There are vegetables dogs can eat and love to nibble on but not so much for cats. Dogs can eat around 30% plant foods in their daily diet. Cats only require around 5-10%.
Vegetables in your dog’s diet, and minor amounts in your cat’s diet, can enhance their health and provide a rich and diverse supply of nutrients, enzymes, healthy fiber and antioxidants.
Canines possess a greater ability to break down plant matter and make use of the relevant nutrients. So, even though dogs are mostly carnivorous, like cats, they are in fact omnivorous, not solely reliant on animal protein for sustenance.
Cats, on the other hand, are carnivores and are, in fact, unable to manufacture essential nutrients from plant matter. Unlike omnivores, cats also cannot convert vitamin A from beta-carotene in plants and need animal-derived sources of vitamin A, such as liver.
Cats require a lot more protein in their diet than dogs and are in no way adapted to digesting carbohydrates. Cats can rely pretty much entirely on protein and fat for energy conversion.
The problem with commercial pet foods…
It’s a very good thing that pet owners are moving away from toxic, poor grade commercial pet foods. Natural, holistic, homemade (and even raw diets) are being favored, which can include healthy plant-based ingredients. However, not grains! They are used as cheap fillers in commercial products, even though they are not good for cats or dogs.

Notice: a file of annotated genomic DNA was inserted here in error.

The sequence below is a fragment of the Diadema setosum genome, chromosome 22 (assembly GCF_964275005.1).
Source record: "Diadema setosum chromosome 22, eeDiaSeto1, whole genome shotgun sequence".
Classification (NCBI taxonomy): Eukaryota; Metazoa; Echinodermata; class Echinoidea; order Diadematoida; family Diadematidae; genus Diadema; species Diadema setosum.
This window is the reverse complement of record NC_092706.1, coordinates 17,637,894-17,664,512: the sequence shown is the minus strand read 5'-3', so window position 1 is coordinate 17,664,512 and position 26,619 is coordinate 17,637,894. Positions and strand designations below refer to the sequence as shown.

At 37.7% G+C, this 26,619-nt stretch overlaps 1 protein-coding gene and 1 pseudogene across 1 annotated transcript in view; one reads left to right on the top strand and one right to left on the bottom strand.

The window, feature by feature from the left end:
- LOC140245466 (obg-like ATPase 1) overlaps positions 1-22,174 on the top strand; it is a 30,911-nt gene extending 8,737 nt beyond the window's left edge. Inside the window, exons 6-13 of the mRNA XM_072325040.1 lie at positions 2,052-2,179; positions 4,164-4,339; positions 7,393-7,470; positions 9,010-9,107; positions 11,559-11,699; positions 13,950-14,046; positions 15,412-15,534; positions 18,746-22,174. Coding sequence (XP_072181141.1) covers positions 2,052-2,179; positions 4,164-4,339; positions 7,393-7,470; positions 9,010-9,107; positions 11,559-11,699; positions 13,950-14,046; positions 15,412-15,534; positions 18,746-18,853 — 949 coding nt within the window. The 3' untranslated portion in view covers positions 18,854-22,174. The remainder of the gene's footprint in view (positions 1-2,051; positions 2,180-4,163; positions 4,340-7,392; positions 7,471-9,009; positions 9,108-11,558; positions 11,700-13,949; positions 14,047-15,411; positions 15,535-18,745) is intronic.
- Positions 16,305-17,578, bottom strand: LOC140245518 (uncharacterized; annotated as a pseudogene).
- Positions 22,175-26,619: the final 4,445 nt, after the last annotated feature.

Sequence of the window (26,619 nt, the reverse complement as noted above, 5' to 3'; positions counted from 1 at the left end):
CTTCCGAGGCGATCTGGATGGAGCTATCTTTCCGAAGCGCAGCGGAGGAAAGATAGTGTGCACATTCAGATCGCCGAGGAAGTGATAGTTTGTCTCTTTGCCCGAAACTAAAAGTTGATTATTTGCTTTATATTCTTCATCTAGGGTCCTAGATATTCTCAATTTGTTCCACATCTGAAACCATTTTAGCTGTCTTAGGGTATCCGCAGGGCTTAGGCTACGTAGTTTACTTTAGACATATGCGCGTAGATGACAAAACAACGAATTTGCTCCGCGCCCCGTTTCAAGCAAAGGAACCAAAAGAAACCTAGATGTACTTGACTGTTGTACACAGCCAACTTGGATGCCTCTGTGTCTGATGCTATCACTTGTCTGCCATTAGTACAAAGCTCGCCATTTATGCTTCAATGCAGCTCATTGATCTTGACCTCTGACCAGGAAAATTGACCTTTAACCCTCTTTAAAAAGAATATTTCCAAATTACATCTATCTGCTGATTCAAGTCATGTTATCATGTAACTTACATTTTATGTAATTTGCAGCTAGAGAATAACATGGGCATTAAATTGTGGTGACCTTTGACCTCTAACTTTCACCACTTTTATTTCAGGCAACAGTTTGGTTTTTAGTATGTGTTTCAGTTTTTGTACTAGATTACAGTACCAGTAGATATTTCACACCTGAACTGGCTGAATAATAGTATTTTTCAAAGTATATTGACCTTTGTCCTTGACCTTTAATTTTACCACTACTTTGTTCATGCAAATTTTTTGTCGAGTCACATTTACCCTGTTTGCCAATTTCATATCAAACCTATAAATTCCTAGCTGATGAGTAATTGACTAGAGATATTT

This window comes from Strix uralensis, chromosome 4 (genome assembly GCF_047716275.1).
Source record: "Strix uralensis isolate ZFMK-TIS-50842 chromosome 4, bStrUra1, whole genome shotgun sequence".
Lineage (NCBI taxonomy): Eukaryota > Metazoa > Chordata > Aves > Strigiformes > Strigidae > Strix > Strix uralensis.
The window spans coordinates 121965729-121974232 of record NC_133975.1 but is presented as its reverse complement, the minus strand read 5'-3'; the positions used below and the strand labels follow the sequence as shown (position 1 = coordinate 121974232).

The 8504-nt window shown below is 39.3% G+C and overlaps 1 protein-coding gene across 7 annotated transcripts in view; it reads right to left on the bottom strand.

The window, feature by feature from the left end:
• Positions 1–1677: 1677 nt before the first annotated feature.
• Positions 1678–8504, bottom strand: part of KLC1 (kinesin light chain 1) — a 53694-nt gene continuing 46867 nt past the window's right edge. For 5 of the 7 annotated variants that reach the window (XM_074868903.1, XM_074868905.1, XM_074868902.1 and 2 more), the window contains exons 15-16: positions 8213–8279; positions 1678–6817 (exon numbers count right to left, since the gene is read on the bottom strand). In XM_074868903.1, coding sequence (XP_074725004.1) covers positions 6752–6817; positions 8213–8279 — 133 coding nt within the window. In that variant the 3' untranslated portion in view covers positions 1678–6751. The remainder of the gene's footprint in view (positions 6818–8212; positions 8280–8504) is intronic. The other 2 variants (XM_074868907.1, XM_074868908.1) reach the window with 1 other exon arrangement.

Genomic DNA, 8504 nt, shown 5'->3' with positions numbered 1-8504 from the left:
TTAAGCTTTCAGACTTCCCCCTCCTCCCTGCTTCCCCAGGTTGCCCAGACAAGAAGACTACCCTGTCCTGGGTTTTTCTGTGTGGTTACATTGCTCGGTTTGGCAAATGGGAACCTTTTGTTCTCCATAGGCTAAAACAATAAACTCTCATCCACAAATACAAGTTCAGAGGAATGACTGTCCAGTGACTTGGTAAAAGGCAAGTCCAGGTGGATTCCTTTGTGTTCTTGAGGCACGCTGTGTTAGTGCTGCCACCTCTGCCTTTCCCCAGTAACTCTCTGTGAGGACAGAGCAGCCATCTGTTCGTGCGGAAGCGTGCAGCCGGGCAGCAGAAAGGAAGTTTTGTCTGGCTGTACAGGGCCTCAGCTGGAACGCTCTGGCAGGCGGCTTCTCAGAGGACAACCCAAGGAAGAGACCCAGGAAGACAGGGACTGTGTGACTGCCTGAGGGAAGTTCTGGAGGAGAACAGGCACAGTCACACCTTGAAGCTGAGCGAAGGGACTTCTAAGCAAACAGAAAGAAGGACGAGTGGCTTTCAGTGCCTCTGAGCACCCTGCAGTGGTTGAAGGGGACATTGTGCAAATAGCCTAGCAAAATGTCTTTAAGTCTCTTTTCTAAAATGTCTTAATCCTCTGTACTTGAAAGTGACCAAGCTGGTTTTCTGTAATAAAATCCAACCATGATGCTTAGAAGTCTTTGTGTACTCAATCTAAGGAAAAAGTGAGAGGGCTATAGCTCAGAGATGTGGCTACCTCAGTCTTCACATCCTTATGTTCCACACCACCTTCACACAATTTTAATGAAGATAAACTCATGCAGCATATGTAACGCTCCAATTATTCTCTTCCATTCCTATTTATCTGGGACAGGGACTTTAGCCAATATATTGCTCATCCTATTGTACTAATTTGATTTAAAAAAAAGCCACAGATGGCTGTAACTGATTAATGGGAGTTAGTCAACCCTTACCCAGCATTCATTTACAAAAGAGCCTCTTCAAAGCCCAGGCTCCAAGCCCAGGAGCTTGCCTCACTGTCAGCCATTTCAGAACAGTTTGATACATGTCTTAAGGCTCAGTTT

Dogs can eat around 30% plant foods in their daily diet. Cats only require around 5-10%. With both, ensure vegetables are well-blended because they do not easily digest cellulose. This also makes it easy to mix the vegetables with the rest of the homemade meal.
TIP: Since cats only require a very small amount of vegetables in their meal, blend them and freeze the mix in an ice-cube tray and then defrost one cube a day for their meals.
Including Vegetables Dogs Can Eat…
A range of vegetables is best and always aim to include something green. Green vegetables contain cleansing and detoxifying chlorophyll. It is a great liver ally and shows anti-carcinogenic potential.
You can use throw away vegetable parts such as outer leaves, ends and stems or left over cooked vegetables that you don’t consume. Raw is always preferable because nutrient and enzyme content is at a maximum.
Specific Vegetables Dogs Can Eat…
You can experiment with most vegetables. Vegetables dogs can eat include: carrots, celery, chard, spinach, kale, squash, watercress, cabbage, turnips, broccoli, peas, green beans, cauliflower and asparagus.
Some below-ground vegetables such as carrots and sweet potatoes are also included in the list of vegetables dogs can eat. These are higher in sugar content however and as such should be used in smaller proportion to any above-ground vegetable choices. You can add some occasional fruit also such as blueberries, bananas, apples, papaya or pear.
Beware: Vegetables Dogs (or Cats) Cannot Eat!
As a note, raw onions are not friendly on your pet’s digestive system and can be dangerous to their health so should be avoided. Garlic is also a health risk for cats, though minor amounts occasionally in your dog’s diet may serve as a natural flea repellent, be sparing however as the sulphides in garlic can be detrimental to the blood cells of animals. Also avoid tomatoes, peppers, corn, cucumber and potato.
If you would like to change your pet’s diet to a healthy, holistic, species-appropriate diet or are embarking on a natural homemade or raw food diet research the area first as nutritional balance is essential.
So, now that you know there are indeed vegetables dogs can eat (and a little for cats), see which ones your pet enjoys!
By the way, here’s another source for information about vegetables dogs can eat >>